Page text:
Telemedicine Report Cards Issued, Three States Flunked the Test

The American Telemedicine Association (ATA) released two reports that highlight gaps in coverage, reimbursement, physician practice standards, and licensure. The reports represent a novel approach to analyzing new content by identifying and comparing state policies. The reports included report cards where states are rated with grades ranging from A to F. The reports are designed to present the information in a simple and easy to use format. Jonathan Linkous, CEO of ATA, said in an ATA press release that the hope for the reports is “to showcase the states that are doing an excellent job when it comes to telemedicine, and to serve as a wake-up call to those who are failing to extend quality and affordable care to the residents of their state.”

Coverage and Reimbursement

The first report of the two focuses on how states succeed in their approaches to coverage and reimbursement for telemedicine. The report seeks to understand the success of states by analyzing state achievements with 13 indicators. The indicators include comparisons between telemedicine and in-person care, Medicaid’s use of telemedicine in the state, eligible telemedicine technologies available in the state, geographical restrictions, eligible providers, restrictions on telemedicine physician services, eligibility of mental and behavioral health services, and the eligibility of home health services.

For each indicator, states were assigned a grade of A through F as well as a composite grade for overall performance. Maryland, Maine, Mississippi, New Hampshire, New Mexico, Tennessee, and Virginia all received the highest composite scores, while Connecticut, Iowa, and Rhode Island received the lowest.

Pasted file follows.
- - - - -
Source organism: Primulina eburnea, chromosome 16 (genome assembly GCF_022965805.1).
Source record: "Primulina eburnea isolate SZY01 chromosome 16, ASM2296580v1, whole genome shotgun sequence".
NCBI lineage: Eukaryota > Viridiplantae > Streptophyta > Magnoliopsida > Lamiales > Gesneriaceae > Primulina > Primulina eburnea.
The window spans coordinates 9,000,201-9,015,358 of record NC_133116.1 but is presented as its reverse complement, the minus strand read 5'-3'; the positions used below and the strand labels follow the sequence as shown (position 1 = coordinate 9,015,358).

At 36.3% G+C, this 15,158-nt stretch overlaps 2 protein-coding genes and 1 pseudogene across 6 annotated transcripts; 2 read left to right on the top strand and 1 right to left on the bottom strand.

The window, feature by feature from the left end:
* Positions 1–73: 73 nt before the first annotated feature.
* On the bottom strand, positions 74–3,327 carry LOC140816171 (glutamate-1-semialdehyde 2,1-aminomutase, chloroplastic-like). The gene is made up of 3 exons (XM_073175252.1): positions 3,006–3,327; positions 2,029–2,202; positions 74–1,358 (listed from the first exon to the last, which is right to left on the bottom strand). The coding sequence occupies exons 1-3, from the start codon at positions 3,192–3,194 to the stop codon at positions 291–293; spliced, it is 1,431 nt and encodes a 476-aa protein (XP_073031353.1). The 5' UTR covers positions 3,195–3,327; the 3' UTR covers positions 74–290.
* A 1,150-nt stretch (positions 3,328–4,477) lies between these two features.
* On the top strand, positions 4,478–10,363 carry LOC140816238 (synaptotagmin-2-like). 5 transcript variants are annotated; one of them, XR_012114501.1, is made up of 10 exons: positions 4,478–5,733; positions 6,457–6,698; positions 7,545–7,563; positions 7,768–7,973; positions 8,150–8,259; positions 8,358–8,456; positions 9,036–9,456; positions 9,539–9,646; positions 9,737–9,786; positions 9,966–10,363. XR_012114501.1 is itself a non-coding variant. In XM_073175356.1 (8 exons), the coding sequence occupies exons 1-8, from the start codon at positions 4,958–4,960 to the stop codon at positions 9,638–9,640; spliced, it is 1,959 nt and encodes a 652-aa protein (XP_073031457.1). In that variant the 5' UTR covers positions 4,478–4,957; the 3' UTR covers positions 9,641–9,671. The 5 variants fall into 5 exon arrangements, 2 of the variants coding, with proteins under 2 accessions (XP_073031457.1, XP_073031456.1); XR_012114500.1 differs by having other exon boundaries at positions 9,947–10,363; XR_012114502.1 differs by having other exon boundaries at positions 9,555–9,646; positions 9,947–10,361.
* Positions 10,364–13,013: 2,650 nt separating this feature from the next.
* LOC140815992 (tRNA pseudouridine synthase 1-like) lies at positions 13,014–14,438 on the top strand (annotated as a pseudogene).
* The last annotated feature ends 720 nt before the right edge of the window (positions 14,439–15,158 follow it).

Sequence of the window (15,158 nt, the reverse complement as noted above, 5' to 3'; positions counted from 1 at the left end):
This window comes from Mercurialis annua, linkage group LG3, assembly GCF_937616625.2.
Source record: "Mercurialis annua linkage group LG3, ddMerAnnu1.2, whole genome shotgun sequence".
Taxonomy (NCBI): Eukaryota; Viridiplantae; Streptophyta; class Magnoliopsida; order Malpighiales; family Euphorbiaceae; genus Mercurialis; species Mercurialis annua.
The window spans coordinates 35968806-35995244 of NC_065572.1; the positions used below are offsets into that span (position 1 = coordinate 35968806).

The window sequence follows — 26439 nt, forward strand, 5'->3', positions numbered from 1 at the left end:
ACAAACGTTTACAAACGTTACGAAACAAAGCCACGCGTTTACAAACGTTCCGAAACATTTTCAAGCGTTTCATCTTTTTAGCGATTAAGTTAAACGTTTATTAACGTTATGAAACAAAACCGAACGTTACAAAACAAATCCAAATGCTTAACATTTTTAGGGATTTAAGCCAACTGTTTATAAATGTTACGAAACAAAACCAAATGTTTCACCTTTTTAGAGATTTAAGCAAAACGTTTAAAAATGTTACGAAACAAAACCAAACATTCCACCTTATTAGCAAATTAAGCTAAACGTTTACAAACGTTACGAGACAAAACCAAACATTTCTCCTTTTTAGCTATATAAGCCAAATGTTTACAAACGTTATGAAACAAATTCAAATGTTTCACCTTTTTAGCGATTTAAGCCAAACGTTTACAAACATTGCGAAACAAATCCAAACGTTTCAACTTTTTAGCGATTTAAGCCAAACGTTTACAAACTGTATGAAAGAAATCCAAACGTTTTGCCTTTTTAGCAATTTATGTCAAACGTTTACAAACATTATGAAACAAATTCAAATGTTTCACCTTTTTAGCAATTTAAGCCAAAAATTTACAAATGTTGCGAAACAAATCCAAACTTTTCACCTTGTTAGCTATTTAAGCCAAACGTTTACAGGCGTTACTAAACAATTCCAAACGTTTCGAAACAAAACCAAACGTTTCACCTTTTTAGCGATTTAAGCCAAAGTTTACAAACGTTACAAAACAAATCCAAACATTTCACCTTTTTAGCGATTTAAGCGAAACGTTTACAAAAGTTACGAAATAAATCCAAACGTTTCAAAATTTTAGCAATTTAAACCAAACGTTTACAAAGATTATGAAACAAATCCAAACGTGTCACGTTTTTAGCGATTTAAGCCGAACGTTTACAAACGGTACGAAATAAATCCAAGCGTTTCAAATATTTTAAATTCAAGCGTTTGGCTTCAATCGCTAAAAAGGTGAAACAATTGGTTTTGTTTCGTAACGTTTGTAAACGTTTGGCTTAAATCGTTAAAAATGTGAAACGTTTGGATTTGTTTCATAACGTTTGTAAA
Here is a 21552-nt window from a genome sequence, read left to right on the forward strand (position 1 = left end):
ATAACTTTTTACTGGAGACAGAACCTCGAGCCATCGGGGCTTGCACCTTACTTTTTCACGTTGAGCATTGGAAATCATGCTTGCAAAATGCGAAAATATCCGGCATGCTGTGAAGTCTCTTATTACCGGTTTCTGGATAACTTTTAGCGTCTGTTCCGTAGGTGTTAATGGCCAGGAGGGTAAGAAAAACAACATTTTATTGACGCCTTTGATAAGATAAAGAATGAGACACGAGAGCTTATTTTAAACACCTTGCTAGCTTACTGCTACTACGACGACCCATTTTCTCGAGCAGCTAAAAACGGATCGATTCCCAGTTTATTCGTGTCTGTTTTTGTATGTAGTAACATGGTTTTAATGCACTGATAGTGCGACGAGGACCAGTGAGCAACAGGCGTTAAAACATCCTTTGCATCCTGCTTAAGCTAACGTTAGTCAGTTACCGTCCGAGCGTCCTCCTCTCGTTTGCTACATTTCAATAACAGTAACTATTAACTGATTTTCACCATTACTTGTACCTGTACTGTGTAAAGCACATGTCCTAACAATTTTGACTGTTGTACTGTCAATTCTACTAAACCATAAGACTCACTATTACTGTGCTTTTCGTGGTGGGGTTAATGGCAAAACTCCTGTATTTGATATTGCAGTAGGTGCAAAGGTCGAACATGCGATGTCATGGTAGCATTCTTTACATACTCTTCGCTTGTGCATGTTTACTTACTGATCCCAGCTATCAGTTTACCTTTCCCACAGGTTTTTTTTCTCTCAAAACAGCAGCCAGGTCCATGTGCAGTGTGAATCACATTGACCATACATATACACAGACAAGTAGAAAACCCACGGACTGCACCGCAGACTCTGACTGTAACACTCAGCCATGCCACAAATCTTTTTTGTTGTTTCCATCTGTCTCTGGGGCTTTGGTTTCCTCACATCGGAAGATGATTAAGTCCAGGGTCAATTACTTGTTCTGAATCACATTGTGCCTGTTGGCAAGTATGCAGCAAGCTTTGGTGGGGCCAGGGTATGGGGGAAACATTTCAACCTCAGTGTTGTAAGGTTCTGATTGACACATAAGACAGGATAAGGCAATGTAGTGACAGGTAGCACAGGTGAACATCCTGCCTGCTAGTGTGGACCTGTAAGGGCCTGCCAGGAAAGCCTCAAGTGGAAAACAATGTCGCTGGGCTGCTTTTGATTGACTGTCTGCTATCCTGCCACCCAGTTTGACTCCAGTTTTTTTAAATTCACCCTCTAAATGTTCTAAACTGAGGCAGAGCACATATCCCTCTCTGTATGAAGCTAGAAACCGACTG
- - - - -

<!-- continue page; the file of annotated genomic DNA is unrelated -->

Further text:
Physician Standards and Licensure

The second report details the differences between professional licensure portability and practice standards for telemedicine among states. It highlights the fact that differing state standards for physicians is one of the biggest challenges that telemedicine faces.The report analyzed state standards and policies that inhibit the use of telemedicine and assigned states a grade that is representative of the success of its current policies when compared to other states. State policies were analyzed against four indicators: physician-patient encounters, requirements to have a health care provider present during telemedicine encounters, informed consent requirements, and licensure.

As was the case with the first report, the standards and licensure report assigned individual grades for each indicator and a composite grade for each state. Twenty-three states and the District of Columbia were awarded the highest composite grade, indicating a landscape that is supportive of telemedicine. Twenty-seven states fell into the middle category which suggests those states have room to improve. One state, Alabama, received the lowest composite score.